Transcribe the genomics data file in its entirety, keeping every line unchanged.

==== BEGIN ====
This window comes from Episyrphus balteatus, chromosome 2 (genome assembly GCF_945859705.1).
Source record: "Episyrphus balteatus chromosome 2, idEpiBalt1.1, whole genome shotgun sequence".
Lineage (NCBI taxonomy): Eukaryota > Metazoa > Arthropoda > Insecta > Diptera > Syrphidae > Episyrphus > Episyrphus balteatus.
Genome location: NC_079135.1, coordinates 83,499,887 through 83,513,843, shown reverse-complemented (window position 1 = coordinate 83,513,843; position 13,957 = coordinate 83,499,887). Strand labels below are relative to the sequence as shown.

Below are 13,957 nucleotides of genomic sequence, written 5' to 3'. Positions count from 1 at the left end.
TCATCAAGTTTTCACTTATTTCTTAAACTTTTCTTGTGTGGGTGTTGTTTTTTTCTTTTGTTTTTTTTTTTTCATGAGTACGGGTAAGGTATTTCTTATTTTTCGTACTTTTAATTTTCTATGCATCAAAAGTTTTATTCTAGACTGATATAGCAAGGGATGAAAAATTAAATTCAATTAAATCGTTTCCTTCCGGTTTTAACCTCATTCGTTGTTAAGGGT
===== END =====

This window comes from Episyrphus balteatus, chromosome 2 (genome assembly GCF_945859705.1).
Source record: "Episyrphus balteatus chromosome 2, idEpiBalt1.1, whole genome shotgun sequence".
Lineage (NCBI taxonomy): Eukaryota > Metazoa > Arthropoda > Insecta > Diptera > Syrphidae > Episyrphus > Episyrphus balteatus.
Genome location: NC_079135.1, coordinates 83,499,887 through 83,513,843, shown reverse-complemented (window position 1 = coordinate 83,513,843; position 13,957 = coordinate 83,499,887). Strand labels below are relative to the sequence as shown.

Below are 13,957 nucleotides of genomic sequence, written 5' to 3'. Positions count from 1 at the left end.
TCATCAAGTTTTCACTTATTTCTTAAACTTTTCTTGTGTGGGTGTTGTTTTTTTCTTTTGTTTTTTTTTTTTCATGAGTACGGGTAAGGTATTTCTTATTTTTCGTACTTTTAATTTTCTATGCATCAAAAGTTTTATTCTAGACTGATATAGCAAGGGATGAAAAATTAAATTCAATTAAATCGTTTCCTTCCGGTTTTAACCTCATTCGTTGTTAAGGGT